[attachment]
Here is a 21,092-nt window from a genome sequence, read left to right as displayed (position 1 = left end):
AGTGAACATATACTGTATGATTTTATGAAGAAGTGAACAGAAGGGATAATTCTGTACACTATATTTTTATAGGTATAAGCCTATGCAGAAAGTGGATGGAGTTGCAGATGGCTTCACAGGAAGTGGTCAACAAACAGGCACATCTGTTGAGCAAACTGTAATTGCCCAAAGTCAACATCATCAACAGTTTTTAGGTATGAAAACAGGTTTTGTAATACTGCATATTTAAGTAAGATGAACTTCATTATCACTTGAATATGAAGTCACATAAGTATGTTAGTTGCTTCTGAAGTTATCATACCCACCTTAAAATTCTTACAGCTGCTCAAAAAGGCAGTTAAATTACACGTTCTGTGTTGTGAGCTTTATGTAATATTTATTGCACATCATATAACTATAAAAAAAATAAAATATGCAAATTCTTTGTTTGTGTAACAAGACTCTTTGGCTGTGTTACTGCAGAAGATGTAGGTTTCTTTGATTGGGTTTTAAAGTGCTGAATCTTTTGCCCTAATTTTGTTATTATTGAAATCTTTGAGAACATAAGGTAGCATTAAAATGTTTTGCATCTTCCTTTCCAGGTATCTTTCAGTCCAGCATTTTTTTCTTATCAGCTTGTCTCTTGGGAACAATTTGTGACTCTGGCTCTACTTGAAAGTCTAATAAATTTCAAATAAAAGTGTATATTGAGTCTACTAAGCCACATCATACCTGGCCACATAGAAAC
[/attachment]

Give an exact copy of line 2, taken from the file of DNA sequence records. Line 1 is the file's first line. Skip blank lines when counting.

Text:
AGTGAACATATACTGTATGATTTTATGAAGAAGTGAACAGAAGGGATAATTCTGTACACTATATTTTTATAGGTATAAGCCTATGCAGAAAGTGGATGGAGTTGCAGATGGCTTCACAGGAAGTGGTCAACAAACAGGCACATCTGTTGAGCAAACTGTAATTGCCCAAAGTCAACATCATCAACAGTTTTTAGGTATGAAAACAGGTTTTGTAATACTGCATATTTAAGTAAGATGAACTTCATTATCACTTGAATATGAAGTCACATAAGTATGTTAGTTGCTTCTGAAGTTATCATACCCACCTTAAAATTCTTACAGCTGCTCAAAAAGGCAGTTAAATTACACGTTCTGTGTTGTGAGCTTTATGTAATATTTATTGCACATCATATAACTATAAAAAAAATAAAATATGCAAATTCTTTGTTTGTGTAACAAGACTCTTTGGCTGTGTTACTGCAGAAGATGTAGGTTTCTTTGATTGGGTTTTAAAGTGCTGAATCTTTTGCCCTAATTTTGTTATTATTGAAATCTTTGAGAACATAAGGTAGCATTAAAATGTTTTGCATCTTCCTTTCCAGGTATCTTTCAGTCCAGCATTTTTTTCTTATCAGCTTGTCTCTTGGGAACAATTTGTGACTCTGGCTCTACTTGAAAGTCTAATAAATTTCAAATAAAAGTGTATATTGAGTCTACTAAGCCACATCATACCTGGCCACATAGAAAC